SAN DIEGO — According to a folk saying common to medieval Britain and Gaul, the three components of a comfortable household were a virtuous wife, a cushion for one's chair and a harp.
If the conscientious modern must discard the first two requisites as relics of sexism and an unhealthful, sedentary lifestyle, the notion of the harp being essential to domestic harmony remains eminently defensible. Through centuries of its evolution, the dulcet tone of plucked harp strings has ranked among the most sublime of man-made sounds.
Although the harp has long been a staple of Celtic folk and classical music, in recent years it has found its way into jazz, new-age and pop music, thanks to the efforts of such contemporary performers as Andreas Vollenweider and Deborah Henson-Conant. If, in the interest of equanimity, one must stop short of declaring the harp's resurgence a major trend, it is safe to say that the harp as a non-orchestral solo instrument has regained a cachet once thought irretrievably lost.
That said, an event taking place this week on the University of San Diego campus seems serendipitously timed. Today through Sunday, the International Society of Folk Harpers and Craftsmen (ISFHC) will gather at USD for "A Quincentennial Celebration of the Harp in America."
The four-day gala, to be held at the school's Hahn University Center and at nearby Shiley Hall, will include harp performances and other activities designed to illustrate the instrument's diverse forms and applications. (This event is not to be confused with the American Harp Society's annual conference, also at USD, which begins Monday.)
The folk harp (as distinguished from the more complex, modern orchestral harp) arrived in the Americas with the first European settlers, but by then it already had a long and colorful history. Although there is no hard evidence to prove it, many historians believe that the first harp was an accidental invention, the result of ancient hunters adding extra, high-tension strings to their bows. Certainly, the first harp-like instruments were simple, bow-shaped models played in ancient Mesopotamia, Egypt, India and equatorial Africa.
By the 9th Century, the harp had evolved into the rather squat, triangular "frame" harp favored by the Celtic peoples (it would become the official symbol of Ireland), and five centuries later musicians on the Continent adopted a harp with more slender, Gothic lines. Variations of the Celtic and Gothic harps crossed the Atlantic with explorers and immigrants, and filtered throughout the Americas. Over the decades, the instrument revolutionized Latin American folk music, which previously had been dominated by wind and percussion instruments.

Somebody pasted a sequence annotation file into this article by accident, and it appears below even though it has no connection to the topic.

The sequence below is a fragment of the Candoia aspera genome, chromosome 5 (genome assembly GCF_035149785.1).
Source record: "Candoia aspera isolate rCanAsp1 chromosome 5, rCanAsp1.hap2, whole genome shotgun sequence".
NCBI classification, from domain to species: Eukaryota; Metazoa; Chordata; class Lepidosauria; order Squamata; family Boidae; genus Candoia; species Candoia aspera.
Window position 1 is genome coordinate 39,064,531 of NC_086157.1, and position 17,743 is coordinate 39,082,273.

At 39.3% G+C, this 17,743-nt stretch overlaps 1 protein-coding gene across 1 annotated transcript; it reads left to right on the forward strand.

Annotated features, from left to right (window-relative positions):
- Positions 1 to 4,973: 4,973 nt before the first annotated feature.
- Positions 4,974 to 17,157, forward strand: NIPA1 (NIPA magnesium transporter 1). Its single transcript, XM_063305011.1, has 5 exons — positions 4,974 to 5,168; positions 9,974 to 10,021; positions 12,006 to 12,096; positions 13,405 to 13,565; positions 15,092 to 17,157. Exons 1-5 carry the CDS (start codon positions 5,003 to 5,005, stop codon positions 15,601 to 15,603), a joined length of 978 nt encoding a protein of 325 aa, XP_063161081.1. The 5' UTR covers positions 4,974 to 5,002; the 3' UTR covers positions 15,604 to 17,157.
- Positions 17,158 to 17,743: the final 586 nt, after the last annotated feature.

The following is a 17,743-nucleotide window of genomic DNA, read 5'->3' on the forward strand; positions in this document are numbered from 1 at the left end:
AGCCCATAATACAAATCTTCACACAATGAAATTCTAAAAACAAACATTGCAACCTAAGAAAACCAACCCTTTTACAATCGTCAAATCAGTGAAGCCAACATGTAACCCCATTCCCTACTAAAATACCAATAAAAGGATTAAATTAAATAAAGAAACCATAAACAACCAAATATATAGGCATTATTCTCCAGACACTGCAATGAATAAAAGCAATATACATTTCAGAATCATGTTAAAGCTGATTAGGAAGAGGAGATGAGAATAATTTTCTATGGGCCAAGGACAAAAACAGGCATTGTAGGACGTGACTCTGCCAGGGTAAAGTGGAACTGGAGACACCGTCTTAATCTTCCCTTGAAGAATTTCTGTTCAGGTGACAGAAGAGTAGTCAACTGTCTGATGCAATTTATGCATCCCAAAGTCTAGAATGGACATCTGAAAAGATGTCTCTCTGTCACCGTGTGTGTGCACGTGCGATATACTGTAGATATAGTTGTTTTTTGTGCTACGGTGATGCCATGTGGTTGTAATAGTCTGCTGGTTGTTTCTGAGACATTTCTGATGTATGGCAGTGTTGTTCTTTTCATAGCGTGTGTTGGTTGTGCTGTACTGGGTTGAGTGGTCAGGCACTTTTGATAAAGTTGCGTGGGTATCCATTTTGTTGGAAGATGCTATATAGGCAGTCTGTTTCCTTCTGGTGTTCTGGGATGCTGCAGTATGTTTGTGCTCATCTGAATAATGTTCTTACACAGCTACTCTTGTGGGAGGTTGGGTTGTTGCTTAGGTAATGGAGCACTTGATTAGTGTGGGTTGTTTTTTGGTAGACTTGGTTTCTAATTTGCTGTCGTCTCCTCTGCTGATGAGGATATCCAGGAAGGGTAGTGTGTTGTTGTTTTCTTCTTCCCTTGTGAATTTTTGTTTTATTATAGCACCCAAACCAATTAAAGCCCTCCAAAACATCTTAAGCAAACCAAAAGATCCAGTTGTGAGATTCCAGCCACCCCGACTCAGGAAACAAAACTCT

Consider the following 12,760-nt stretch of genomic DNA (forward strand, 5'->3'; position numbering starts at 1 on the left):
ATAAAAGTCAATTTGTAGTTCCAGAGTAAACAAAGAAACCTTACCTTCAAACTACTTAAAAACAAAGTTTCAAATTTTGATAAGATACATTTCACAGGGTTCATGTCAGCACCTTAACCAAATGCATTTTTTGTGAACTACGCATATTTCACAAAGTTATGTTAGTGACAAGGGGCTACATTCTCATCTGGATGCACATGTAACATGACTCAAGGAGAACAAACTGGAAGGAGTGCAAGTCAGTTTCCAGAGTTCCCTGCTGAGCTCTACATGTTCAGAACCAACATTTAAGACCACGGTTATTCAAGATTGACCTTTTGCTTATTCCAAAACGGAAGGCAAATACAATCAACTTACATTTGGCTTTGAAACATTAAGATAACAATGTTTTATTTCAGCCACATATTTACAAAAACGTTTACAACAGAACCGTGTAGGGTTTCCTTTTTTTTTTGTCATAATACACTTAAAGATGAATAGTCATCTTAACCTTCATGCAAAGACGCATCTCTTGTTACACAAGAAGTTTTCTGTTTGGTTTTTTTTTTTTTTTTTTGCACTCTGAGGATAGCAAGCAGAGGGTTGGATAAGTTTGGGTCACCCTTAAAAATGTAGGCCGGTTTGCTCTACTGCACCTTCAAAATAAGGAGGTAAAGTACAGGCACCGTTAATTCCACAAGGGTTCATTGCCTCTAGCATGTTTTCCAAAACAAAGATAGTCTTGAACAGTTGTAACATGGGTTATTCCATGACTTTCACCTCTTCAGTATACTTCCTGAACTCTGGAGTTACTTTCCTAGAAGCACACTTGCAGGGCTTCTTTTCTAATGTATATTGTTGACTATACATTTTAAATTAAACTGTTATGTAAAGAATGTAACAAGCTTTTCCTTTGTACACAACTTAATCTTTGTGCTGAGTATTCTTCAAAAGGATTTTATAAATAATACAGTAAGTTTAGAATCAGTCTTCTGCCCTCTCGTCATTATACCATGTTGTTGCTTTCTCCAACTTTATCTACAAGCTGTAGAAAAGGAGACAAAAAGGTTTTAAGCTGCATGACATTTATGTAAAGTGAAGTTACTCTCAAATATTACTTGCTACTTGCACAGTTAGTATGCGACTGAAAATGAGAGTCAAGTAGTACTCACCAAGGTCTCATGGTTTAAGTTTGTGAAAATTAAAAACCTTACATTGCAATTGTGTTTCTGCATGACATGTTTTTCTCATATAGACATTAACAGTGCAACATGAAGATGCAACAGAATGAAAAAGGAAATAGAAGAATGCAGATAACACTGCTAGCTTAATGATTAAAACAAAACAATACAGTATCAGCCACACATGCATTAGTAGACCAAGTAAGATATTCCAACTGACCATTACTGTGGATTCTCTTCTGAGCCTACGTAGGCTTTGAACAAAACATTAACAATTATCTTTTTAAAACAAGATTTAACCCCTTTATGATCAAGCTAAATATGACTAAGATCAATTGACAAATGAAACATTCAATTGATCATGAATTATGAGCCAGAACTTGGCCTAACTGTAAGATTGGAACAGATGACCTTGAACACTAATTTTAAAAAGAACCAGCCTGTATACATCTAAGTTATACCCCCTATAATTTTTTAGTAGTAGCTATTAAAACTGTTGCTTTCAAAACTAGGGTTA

The activities planned for the USD series promise a panoramic look at the harp's development and demonstrations of its uses in various cultures. Each day at the Hahn University Center, from 9 a.m. to 5 p.m., there will be free exhibits of harps and other unusual instruments, as well as paid-admission lectures, master classes and workshops on topics ranging from music history and appreciation to hands-on harp lessons.
Each of the nightly 8 p.m. concerts in Shiley Hall will feature four harpists. The performers represent a broad sampling of the instrument's cultural and stylistic diversity.
Tonight's concert features Javier Montoya, who will perform the music of the plains region of Colombia; Louise Trotter, a classically trained harpist who specializes in interpreting American folk and pop on the instrument; Twin Harps, the duo of Cheryl Ann Fulton (the foremost American exponent of medieval, renaissance, and baroque harps) and Diana Stork, and Mara Galassi of Milan, Italy, whose specialty is early ensemble music, with an emphasis on Spanish renaissance.
Performers at Friday night's concert include La Jolla's Margot Krimmel, winner of last year's Tucson Harp Festival competition, who plays folk harp; Luis Felipe Gonzales of Venezuela, who will perform that country's folk-harp styles; Cheryl Ann Fulton (solo this time), and Alberto de la Rosa, professor of music at the University of Veracruz, who specializes in the regional styles of Mexico.
Saturday night's concert features Cesar Daniel Lopez, a noted exponent of Paraguayan harp music; Nancy Thym-Hochrein, whose work concentrates on German and Tyrolean harps and rock 'n' roll; recording artist Kim Robertson, who performs Celtic music, and jazz harpist and GRP Records artist Deborah Henson-Conant.
Artists at Sunday night's concluding concert include Cynthia Valenzuela, who will perform Celtic and Northern Spanish harp music; Los Angeles' Sylvia Woods, a former member of the Incredible String Band and 1980's All-Ireland harp champion, who will play Celtic music; Alfredo Rolando Ortiz, who will perform Latin American music, and Ben Brown.